Now we come to the important part of this story. The reasons for the invasion of Iraq. To understand this, it has to be understood that the 1991 Gulf War was fought between Iraq and a Coalition of sovereign nations allied for the purpose of freeing Kuwait from an illegal invasion. It was not fought under the auspices of the United Nations. The only interest the UN had in the war was providing the apparatus for monitoring the destruction of Iraq’s WMD and, later, for administering the Oil for Food program.
The second point that needs to be understood is that that war did not end. There was no surrender and no armistice. There was a cease fire, which was to remain in effect as long as the Iraqi government met certain obligations. To put it bluntly, they failed to meet those obligations. They refused inspection teams from the UN for several years and had continually targeted and, in several cases, fired upon Coalition aircraft patrolling the no-fly zone. When the Iraqi government refused to meet their agreed upon obligations under the cease fire agreement, the US and her allies continued prosecution of the Gulf War. What other reasons the current administration may have had for invading Iraq in 2003, is speculation (though some have been written of before).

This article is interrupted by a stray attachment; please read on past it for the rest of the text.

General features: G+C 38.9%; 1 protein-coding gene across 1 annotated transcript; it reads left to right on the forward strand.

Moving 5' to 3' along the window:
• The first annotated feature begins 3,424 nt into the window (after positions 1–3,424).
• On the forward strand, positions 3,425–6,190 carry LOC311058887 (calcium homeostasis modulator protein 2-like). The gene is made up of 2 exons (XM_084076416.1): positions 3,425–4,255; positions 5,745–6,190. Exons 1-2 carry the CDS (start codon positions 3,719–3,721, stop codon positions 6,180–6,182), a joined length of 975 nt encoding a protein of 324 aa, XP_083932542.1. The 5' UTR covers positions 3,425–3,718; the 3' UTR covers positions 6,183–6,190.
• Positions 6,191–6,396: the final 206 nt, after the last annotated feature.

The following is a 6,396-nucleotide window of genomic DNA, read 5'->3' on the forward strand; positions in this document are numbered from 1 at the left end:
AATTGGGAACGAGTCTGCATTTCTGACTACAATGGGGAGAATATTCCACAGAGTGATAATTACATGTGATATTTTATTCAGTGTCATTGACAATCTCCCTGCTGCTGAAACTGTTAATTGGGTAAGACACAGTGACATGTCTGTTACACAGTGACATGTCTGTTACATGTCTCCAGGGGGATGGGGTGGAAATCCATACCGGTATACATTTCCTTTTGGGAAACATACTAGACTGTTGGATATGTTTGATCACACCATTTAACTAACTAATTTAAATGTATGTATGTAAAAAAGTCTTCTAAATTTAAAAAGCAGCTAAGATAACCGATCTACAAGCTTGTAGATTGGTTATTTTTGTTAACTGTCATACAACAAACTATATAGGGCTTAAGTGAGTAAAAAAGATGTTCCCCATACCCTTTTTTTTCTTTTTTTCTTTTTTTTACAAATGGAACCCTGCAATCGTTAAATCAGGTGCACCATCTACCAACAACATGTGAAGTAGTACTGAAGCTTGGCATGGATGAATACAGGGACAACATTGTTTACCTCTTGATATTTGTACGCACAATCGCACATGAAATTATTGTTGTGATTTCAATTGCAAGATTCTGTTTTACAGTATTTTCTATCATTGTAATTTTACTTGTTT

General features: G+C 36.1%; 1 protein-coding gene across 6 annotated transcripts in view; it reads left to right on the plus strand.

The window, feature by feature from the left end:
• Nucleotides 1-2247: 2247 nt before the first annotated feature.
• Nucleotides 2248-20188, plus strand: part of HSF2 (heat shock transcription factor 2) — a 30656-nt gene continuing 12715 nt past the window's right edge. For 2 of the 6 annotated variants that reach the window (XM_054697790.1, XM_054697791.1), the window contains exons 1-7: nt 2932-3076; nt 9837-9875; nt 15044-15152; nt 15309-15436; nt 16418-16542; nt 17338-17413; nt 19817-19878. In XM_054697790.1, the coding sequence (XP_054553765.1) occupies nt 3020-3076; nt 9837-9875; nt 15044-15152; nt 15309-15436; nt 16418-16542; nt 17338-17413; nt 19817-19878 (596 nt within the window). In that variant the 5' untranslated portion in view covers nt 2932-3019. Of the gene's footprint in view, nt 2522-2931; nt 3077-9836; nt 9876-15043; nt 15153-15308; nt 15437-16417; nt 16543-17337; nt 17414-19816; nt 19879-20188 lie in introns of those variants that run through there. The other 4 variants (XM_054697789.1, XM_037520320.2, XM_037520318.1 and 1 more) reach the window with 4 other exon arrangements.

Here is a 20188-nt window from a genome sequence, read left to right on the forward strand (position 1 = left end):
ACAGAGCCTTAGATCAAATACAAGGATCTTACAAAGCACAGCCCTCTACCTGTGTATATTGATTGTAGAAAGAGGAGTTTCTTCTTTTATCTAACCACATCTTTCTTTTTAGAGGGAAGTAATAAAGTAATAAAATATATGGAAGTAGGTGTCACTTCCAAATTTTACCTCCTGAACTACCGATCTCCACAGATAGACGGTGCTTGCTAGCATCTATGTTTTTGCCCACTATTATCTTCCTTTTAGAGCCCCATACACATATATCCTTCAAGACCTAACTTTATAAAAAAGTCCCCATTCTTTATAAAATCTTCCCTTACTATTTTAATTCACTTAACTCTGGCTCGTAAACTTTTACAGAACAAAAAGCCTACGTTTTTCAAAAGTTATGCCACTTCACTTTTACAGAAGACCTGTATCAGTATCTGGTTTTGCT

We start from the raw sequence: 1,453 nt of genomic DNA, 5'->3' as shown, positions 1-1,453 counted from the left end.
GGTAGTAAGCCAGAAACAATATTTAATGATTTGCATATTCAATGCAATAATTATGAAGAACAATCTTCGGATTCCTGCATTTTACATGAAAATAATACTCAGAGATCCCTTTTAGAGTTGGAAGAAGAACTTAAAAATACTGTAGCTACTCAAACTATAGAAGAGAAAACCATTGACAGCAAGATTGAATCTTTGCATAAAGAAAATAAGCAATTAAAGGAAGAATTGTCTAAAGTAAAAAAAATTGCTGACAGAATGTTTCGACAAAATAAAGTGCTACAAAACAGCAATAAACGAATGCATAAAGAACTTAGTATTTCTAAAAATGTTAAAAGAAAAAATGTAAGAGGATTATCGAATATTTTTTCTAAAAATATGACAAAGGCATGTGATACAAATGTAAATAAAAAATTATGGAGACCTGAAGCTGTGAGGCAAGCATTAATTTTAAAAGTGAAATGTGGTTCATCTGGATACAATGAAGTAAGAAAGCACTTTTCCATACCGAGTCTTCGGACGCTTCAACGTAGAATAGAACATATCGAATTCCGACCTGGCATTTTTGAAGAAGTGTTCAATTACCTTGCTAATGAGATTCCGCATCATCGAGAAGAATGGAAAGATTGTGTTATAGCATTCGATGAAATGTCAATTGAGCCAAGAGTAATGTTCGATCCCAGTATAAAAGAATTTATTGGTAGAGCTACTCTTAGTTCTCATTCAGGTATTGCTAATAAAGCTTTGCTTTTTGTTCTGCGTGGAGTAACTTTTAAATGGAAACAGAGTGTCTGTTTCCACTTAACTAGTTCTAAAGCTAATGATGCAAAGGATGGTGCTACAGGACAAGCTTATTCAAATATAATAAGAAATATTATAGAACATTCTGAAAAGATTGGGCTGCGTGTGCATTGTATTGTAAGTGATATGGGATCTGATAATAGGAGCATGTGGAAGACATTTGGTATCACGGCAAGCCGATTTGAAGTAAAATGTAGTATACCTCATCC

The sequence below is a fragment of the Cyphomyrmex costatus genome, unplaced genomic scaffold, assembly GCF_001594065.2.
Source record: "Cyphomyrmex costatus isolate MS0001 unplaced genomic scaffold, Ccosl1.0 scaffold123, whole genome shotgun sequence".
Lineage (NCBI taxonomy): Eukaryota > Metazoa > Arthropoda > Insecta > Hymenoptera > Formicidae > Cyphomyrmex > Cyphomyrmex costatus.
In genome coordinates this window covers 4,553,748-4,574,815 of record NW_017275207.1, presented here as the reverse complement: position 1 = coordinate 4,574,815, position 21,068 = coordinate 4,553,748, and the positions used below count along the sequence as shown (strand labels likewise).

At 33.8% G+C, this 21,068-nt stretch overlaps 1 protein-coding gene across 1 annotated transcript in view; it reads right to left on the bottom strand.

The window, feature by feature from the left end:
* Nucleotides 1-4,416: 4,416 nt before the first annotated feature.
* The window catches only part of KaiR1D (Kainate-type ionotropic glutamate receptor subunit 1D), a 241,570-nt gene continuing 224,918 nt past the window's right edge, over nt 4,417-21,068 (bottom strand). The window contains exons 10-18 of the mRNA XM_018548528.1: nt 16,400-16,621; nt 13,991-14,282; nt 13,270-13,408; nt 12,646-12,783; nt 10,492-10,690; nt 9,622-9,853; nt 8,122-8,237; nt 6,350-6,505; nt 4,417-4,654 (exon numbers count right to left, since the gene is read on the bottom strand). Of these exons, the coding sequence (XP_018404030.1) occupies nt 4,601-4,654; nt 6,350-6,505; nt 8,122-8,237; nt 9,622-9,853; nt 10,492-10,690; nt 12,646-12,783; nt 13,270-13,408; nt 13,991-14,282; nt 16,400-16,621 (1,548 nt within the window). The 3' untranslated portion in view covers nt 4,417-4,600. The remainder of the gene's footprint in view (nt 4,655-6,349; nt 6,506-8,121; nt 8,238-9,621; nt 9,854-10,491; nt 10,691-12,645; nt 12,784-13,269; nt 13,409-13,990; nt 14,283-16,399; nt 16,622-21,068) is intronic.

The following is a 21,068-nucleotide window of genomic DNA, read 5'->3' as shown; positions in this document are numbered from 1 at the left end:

Now, a series of myths have grown up as to why the US and her allies invaded Iraq in 2003. Some have been bred or fueled by administration miscues, others are fabrications devised by enemies of that administration in an effort to discredit it. But certain things have to be understood when questioning the reasons for the 2003 invasion. Whether WMD existed in Iraq in 2002/2003 is irrelevant. That Iraq would not allow inspections is. Whether Iraq was directly involved in the 9/11 attacks is irrelevant. That they were
targeting US aircraft in the no-fly zone is. Whether Iraq was an immediate threat to the US was irrelevant. That Iran was perceived to be one, was.
As to the NIE, its conclusions have to be taken with a grain of salt. As evidenced by the accuracy of the intelligence concerning Iraq in 2002/2003, it is only reasonable to treat these reports as supposition, rather than fact. But for those looking for any way to discredit the current administration, supposition is
— Michael Tobias
Ft. Lauderdale, Florida
Re: Major Garrett’s recommendations in Christmas Books 2007, Part I:
I’m wondering if Major Garrett, in discussing April 1865: The Month that Saved America, didn’t mean to use “tensile” strength instead of “tinsel” strength. It would seem to make better sense that way.
We thoroughly enjoy Major’s reporting on Fox and my bride thinks that he is just about the best reporter that they have. He makes his subjects very easy to understand.
— Bill Herrick